Sorry, we could not find the combination you entered »
Please enter your email and we will send you an email where you can pick a new password.
Reset password:


Executive Report - By Thomas Baekdal - April 2011

Social Annihilates Page Views, So What?

Measuring page views and bounce rates for existing visitors doesn't make much sense. It is not a goal to get them to click around. The goal is to get them to come back repeatedly.

A report from Outbrain recently looked at traffic sources and the impact of social. Not surprisingly, the average social referral traffic is still very low. But the report also found that social traffic results in a substantially higher bounce rate and lower page views.

That might seem scary. But it's not a goal to get more page views or a low bounce-rate. The goal is to get satisfied customers that keep coming back for more.

Note: Also read "Forget Bounce Rates, focus on Conversions."

Lets take a look at the report from Outbrain.

They measured 100 million sessions across 100 premium publishers that use Outbrain's services. As such, it is biased towards a certain type of site. Mostly big content sites and online newspapers.

Traffic sources

The first real "shocker" is the break down of incoming traffic. Direct traffic rules supreme, followed by traditional channels, and all of them completely dwarf social channels.

The problem with this is two fold. First, you have to embrace social and focus on sharing to get a social result. An example from this site is that the vast majority of all traffic is coming in via social channels and only 1.11% from search.

You have a tremendous impact on your traffic sources. If you are not using social channels the right way, you are not going to see any results from it.

The other problem is that you cannot trust referrer data. As I wrote in "Don't Trust Your Social Referral Data," a lot of your direct traffic might actually be something else. A lot of your social traffic shows up in your stats as direct visitors-drastically skewing the results.


The other and much more interesting point is to look at what people do when they arrive via different channels. Outbrain specifically looked at both page views and bounce rates.

As you can see, social media generally perform badly.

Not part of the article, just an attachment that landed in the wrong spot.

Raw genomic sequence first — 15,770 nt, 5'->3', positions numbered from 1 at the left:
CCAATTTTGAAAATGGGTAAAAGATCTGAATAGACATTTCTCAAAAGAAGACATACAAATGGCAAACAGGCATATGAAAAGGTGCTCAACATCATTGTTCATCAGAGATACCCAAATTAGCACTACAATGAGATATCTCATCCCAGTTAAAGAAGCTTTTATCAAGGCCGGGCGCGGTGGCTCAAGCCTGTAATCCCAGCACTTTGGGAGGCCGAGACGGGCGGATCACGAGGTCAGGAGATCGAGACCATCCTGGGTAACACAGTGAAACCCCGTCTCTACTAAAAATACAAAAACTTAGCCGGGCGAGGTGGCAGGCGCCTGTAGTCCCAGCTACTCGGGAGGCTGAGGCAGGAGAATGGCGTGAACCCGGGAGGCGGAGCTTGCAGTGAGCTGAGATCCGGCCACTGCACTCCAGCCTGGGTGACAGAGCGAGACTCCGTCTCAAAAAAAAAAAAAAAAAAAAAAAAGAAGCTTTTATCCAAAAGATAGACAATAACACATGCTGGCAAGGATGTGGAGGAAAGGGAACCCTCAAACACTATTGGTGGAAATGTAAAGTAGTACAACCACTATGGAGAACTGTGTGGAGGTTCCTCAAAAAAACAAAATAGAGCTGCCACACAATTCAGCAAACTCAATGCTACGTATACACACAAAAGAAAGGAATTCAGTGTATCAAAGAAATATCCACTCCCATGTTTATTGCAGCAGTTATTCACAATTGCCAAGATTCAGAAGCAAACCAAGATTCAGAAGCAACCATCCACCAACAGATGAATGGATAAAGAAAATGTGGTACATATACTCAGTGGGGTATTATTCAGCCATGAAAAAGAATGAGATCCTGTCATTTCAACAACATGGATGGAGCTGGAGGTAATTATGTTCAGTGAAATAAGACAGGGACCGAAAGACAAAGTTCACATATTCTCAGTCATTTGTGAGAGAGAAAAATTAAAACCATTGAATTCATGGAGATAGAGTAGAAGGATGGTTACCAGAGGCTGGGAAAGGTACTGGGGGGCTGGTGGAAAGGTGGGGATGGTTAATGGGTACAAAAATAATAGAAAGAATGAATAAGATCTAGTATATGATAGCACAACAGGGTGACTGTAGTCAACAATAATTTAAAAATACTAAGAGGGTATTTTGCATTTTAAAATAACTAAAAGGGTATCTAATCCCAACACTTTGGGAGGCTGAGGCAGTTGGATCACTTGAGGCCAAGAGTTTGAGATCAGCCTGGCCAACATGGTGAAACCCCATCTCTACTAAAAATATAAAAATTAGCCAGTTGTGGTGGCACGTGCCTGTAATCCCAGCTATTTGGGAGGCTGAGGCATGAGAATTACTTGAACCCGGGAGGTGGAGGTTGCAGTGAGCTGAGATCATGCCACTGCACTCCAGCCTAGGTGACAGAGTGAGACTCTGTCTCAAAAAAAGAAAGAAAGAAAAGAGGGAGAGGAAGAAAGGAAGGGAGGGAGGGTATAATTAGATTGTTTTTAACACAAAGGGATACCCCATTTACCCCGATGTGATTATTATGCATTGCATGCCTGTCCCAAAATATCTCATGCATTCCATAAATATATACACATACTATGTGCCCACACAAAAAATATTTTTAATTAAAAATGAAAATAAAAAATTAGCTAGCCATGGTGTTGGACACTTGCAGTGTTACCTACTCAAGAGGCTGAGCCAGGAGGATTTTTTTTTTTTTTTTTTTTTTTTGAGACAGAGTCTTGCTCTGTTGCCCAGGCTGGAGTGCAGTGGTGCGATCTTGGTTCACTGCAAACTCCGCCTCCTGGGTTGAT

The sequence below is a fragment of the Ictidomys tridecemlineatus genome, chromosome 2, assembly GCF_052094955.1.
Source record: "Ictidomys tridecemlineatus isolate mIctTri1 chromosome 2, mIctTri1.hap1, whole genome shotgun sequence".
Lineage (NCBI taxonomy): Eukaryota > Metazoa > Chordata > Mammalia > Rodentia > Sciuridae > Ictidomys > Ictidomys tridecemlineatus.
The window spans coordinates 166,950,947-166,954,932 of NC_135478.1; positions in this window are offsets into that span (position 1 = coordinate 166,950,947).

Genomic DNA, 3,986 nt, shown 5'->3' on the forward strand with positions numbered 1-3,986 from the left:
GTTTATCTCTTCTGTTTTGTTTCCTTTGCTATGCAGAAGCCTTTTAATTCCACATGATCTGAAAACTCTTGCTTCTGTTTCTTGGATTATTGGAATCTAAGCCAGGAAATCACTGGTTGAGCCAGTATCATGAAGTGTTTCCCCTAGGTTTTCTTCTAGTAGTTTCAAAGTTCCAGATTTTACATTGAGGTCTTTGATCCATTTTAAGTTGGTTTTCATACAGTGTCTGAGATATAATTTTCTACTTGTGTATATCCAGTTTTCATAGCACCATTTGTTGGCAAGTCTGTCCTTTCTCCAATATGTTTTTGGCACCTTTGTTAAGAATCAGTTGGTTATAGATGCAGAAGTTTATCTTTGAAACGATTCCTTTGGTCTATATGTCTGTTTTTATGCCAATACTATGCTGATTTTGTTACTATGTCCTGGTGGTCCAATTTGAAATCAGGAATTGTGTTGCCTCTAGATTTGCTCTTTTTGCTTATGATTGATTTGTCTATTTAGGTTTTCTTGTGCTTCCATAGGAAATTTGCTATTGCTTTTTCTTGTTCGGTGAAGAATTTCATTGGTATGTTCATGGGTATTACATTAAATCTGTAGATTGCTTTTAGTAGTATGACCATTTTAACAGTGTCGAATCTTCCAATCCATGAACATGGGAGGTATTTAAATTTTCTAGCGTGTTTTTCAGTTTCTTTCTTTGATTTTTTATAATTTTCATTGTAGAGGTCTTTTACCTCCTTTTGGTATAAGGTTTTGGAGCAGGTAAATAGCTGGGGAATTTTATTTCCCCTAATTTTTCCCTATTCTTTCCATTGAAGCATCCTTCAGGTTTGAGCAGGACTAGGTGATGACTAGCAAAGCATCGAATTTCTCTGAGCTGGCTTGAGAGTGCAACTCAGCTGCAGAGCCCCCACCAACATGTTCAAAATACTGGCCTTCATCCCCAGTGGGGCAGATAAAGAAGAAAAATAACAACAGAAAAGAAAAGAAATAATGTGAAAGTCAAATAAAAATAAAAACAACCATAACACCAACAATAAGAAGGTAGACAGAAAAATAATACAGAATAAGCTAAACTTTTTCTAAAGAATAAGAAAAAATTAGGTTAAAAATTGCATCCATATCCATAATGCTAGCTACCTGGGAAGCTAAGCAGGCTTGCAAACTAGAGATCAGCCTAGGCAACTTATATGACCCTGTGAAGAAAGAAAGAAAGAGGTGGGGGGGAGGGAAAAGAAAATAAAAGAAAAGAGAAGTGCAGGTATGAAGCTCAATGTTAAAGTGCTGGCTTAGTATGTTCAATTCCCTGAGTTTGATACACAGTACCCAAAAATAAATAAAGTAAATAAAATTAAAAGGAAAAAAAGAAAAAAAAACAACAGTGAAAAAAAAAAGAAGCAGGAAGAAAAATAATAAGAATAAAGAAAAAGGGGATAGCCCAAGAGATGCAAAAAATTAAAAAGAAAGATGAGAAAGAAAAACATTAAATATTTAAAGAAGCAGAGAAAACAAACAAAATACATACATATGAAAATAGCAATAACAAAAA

Traditionally, this signifies a less engaged audience. Why didn't they click around more? Why didn't they see more stuff?

Not so fast, though. That is the old way of thinking. It is from the days when websites where destinations. It is the user behavior of a non-connected world.

The world has changed. In order to explain just how big that change is, let's explore a few scenarios.

This 11 page report is exclusive for subscribers. (login)

Subscribe now to get full access to this Baekdal/Executive report

This Baekdal/Executive article can only accessed bysubscribing to Baekdal/Executive (which also gives you full access to our full archieve of executive reports)

What is Baekdal?

Baekdal is a magazine for media professionals, focusing on media analysis, trends, patterns, strategy, journalistic focus, and newsroom optimization. Since 2010, it has helped publishers in more than 40 countries, including big and small publishers like Condé Nast, Bonnier, Schibsted, NRC, and others, as well as companies like Google and Microsoft.

Baekdal comes in three tiers:


Free weekly newsletters for media professionals, focusing on news, trends, and quick insights.


Weekly media insights and analysis for journalists, editors, and business managers, helping you focus and optimize your newsroom and audience engagement.


In-depth media reports for editors-in-chief, executives, and other decision makers, helping you understand the future of media, trends, patterns, monetization, data, and strategies.


The Baekdal/Basic Newsletter is the best way to be notified about the latest media reports, but it also comes with extra insights.

Get the newsletter

Thomas Baekdal

Founder, media analyst, author, and publisher. Follow on Twitter

"Thomas Baekdal is one of Scandinavia's most sought-after experts in the digitization of media companies. He has made ​​himself known for his analysis of how digitization has changed the way we consume media."
Swedish business magazine, Resumé


—   thoughts   —


Why publishers who try to innovate always end up doing the same as always


A guide to using editorial analytics to define your newsroom


What do I mean when I talk about privacy and tracking?


Let's talk about Google's 'cookie-less' future and why it's bad


I'm not impressed by the Guardian's OpenAI GPT-3 article


Should media be tax exempt?